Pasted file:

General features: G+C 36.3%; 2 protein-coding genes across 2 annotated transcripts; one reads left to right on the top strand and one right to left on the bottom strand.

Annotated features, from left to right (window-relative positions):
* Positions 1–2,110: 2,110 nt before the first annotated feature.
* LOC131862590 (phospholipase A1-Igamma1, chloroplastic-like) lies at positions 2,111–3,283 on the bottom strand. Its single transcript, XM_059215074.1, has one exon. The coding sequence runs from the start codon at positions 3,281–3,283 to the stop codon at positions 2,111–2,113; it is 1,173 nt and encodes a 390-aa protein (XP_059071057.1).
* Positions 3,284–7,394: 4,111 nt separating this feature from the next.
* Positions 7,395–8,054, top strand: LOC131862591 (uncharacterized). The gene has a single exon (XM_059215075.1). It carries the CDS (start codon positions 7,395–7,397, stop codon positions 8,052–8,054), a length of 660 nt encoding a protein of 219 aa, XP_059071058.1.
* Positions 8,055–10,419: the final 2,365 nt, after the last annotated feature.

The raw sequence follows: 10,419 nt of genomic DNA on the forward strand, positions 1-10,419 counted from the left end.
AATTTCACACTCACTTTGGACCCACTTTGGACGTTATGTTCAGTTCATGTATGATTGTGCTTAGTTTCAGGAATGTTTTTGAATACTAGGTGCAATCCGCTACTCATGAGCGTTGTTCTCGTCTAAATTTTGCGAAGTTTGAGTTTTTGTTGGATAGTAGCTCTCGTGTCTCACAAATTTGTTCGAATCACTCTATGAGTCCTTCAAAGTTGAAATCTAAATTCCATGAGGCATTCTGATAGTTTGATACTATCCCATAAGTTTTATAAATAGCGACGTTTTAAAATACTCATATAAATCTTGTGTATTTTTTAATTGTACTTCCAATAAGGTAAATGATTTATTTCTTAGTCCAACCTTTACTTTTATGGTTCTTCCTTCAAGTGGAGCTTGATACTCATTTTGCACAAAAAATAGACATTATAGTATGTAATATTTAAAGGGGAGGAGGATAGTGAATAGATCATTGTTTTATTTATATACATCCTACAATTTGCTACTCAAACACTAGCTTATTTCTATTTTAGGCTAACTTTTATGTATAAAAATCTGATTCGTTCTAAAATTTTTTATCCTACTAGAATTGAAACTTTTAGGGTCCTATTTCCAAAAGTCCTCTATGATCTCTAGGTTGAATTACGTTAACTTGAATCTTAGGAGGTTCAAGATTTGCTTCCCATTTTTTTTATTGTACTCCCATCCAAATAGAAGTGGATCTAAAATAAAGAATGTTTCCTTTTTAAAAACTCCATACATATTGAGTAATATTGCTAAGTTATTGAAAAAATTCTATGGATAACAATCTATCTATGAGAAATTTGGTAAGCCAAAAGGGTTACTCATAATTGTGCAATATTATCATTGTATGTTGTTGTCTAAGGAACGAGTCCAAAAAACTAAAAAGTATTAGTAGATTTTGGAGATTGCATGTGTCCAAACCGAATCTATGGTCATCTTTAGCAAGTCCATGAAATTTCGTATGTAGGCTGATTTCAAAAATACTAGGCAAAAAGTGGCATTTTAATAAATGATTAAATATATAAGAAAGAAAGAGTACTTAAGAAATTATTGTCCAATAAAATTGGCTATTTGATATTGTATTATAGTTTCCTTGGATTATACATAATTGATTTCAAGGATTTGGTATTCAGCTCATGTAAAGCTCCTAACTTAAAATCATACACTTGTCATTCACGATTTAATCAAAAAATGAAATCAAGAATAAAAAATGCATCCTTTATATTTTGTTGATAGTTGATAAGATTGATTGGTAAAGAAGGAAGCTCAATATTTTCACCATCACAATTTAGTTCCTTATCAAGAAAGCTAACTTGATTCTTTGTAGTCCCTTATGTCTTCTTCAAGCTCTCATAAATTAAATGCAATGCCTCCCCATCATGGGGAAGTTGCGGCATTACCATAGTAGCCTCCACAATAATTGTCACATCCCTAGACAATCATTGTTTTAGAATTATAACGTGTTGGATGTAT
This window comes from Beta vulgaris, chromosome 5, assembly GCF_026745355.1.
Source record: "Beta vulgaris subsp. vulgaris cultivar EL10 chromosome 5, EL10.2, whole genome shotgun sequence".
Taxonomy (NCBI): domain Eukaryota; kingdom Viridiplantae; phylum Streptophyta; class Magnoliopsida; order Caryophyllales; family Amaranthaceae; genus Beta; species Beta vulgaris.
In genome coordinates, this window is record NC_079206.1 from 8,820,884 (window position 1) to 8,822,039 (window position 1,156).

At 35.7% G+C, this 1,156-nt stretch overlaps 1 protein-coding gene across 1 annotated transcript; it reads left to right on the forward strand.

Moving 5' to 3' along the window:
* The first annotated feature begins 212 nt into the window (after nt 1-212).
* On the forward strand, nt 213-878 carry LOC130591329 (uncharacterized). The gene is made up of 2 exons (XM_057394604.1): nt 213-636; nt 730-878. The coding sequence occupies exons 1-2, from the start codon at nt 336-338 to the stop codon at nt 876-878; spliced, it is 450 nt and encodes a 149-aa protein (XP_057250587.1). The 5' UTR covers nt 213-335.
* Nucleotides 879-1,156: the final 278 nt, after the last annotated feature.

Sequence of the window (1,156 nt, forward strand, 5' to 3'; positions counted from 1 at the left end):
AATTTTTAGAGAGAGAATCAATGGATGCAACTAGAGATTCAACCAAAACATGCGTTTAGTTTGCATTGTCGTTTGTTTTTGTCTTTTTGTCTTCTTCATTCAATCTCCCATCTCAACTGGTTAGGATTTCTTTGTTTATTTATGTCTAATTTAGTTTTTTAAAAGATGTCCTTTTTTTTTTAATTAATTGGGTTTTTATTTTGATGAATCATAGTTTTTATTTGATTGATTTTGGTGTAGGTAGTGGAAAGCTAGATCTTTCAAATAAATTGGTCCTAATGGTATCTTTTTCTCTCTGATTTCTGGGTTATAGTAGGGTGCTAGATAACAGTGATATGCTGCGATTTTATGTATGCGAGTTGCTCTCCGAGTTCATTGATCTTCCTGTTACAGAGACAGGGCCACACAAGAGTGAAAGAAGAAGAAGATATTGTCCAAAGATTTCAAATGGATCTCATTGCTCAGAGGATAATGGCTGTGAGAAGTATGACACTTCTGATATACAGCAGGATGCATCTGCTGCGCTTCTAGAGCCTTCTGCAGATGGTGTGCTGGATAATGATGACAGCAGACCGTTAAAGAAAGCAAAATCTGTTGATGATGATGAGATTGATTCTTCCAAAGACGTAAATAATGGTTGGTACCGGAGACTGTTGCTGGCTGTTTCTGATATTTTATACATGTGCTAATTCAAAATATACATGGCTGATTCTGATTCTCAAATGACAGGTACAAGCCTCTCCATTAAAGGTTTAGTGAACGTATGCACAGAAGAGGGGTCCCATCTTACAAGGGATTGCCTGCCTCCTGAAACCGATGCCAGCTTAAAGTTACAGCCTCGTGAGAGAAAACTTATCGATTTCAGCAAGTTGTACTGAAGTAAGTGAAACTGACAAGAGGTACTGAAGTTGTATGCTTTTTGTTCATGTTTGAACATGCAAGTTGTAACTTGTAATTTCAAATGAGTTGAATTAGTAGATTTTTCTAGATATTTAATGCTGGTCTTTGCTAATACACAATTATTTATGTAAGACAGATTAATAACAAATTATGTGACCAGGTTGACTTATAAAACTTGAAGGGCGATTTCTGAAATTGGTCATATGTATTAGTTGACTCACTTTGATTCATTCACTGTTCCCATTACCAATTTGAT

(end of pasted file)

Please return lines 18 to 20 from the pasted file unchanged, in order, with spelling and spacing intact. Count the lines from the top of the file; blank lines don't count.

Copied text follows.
* Nucleotides 879-1,156: the final 278 nt, after the last annotated feature.

Sequence of the window (1,156 nt, forward strand, 5' to 3'; positions counted from 1 at the left end):
AATTTTTAGAGAGAGAATCAATGGATGCAACTAGAGATTCAACCAAAACATGCGTTTAGTTTGCATTGTCGTTTGTTTTTGTCTTTTTGTCTTCTTCATTCAATCTCCCATCTCAACTGGTTAGGATTTCTTTGTTTATTTATGTCTAATTTAGTTTTTTAAAAGATGTCCTTTTTTTTTTAATTAATTGGGTTTTTATTTTGATGAATCATAGTTTTTATTTGATTGATTTTGGTGTAGGTAGTGGAAAGCTAGATCTTTCAAATAAATTGGTCCTAATGGTATCTTTTTCTCTCTGATTTCTGGGTTATAGTAGGGTGCTAGATAACAGTGATATGCTGCGATTTTATGTATGCGAGTTGCTCTCCGAGTTCATTGATCTTCCTGTTACAGAGACAGGGCCACACAAGAGTGAAAGAAGAAGAAGATATTGTCCAAAGATTTCAAATGGATCTCATTGCTCAGAGGATAATGGCTGTGAGAAGTATGACACTTCTGATATACAGCAGGATGCATCTGCTGCGCTTCTAGAGCCTTCTGCAGATGGTGTGCTGGATAATGATGACAGCAGACCGTTAAAGAAAGCAAAATCTGTTGATGATGATGAGATTGATTCTTCCAAAGACGTAAATAATGGTTGGTACCGGAGACTGTTGCTGGCTGTTTCTGATATTTTATACATGTGCTAATTCAAAATATACATGGCTGATTCTGATTCTCAAATGACAGGTACAAGCCTCTCCATTAAAGGTTTAGTGAACGTATGCACAGAAGAGGGGTCCCATCTTACAAGGGATTGCCTGCCTCCTGAAACCGATGCCAGCTTAAAGTTACAGCCTCGTGAGAGAAAACTTATCGATTTCAGCAAGTTGTACTGAAGTAAGTGAAACTGACAAGAGGTACTGAAGTTGTATGCTTTTTGTTCATGTTTGAACATGCAAGTTGTAACTTGTAATTTCAAATGAGTTGAATTAGTAGATTTTTCTAGATATTTAATGCTGGTCTTTGCTAATACACAATTATTTATGTAAGACAGATTAATAACAAATTATGTGACCAGGTTGACTTATAAAACTTGAAGGGCGATTTCTGAAATTGGTCATATGTATTAGTTGACTCACTTTGATTCATTCACTGTTCCCATTACCAATTTGAT